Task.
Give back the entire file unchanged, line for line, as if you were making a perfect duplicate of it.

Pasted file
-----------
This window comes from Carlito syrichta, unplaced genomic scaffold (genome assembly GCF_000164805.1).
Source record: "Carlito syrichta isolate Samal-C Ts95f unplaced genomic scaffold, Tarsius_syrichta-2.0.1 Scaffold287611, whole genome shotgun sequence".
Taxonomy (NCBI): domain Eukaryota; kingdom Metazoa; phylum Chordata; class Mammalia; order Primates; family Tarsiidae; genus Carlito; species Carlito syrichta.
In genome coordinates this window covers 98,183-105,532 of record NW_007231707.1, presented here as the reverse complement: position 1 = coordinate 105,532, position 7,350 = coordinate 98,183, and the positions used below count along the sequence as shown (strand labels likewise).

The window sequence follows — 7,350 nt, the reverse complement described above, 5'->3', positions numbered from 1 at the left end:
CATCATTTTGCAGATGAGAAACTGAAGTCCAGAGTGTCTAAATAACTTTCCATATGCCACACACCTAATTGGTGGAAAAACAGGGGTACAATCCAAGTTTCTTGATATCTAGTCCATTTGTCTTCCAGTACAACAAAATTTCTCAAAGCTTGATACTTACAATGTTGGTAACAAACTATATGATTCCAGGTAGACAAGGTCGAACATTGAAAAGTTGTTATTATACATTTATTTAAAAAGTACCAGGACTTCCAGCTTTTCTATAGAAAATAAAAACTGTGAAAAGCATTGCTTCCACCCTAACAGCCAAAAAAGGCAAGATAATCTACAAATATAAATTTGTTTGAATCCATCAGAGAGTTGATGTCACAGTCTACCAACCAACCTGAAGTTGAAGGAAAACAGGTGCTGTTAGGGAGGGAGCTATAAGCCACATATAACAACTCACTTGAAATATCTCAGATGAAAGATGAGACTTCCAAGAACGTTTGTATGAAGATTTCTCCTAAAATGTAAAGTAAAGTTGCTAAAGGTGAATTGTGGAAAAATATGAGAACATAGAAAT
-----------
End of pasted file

This window comes from Carlito syrichta, unplaced genomic scaffold (genome assembly GCF_000164805.1).
Source record: "Carlito syrichta isolate Samal-C Ts95f unplaced genomic scaffold, Tarsius_syrichta-2.0.1 Scaffold287611, whole genome shotgun sequence".
Taxonomy (NCBI): domain Eukaryota; kingdom Metazoa; phylum Chordata; class Mammalia; order Primates; family Tarsiidae; genus Carlito; species Carlito syrichta.
In genome coordinates this window covers 98,183-105,532 of record NW_007231707.1, presented here as the reverse complement: position 1 = coordinate 105,532, position 7,350 = coordinate 98,183, and the positions used below count along the sequence as shown (strand labels likewise).

The window sequence follows — 7,350 nt, the reverse complement described above, 5'->3', positions numbered from 1 at the left end:
CATCATTTTGCAGATGAGAAACTGAAGTCCAGAGTGTCTAAATAACTTTCCATATGCCACACACCTAATTGGTGGAAAAACAGGGGTACAATCCAAGTTTCTTGATATCTAGTCCATTTGTCTTCCAGTACAACAAAATTTCTCAAAGCTTGATACTTACAATGTTGGTAACAAACTATATGATTCCAGGTAGACAAGGTCGAACATTGAAAAGTTGTTATTATACATTTATTTAAAAAGTACCAGGACTTCCAGCTTTTCTATAGAAAATAAAAACTGTGAAAAGCATTGCTTCCACCCTAACAGCCAAAAAAGGCAAGATAATCTACAAATATAAATTTGTTTGAATCCATCAGAGAGTTGATGTCACAGTCTACCAACCAACCTGAAGTTGAAGGAAAACAGGTGCTGTTAGGGAGGGAGCTATAAGCCACATATAACAACTCACTTGAAATATCTCAGATGAAAGATGAGACTTCCAAGAACGTTTGTATGAAGATTTCTCCTAAAATGTAAAGTAAAGTTGCTAAAGGTGAATTGTGGAAAAATATGAGAACATAGAAAT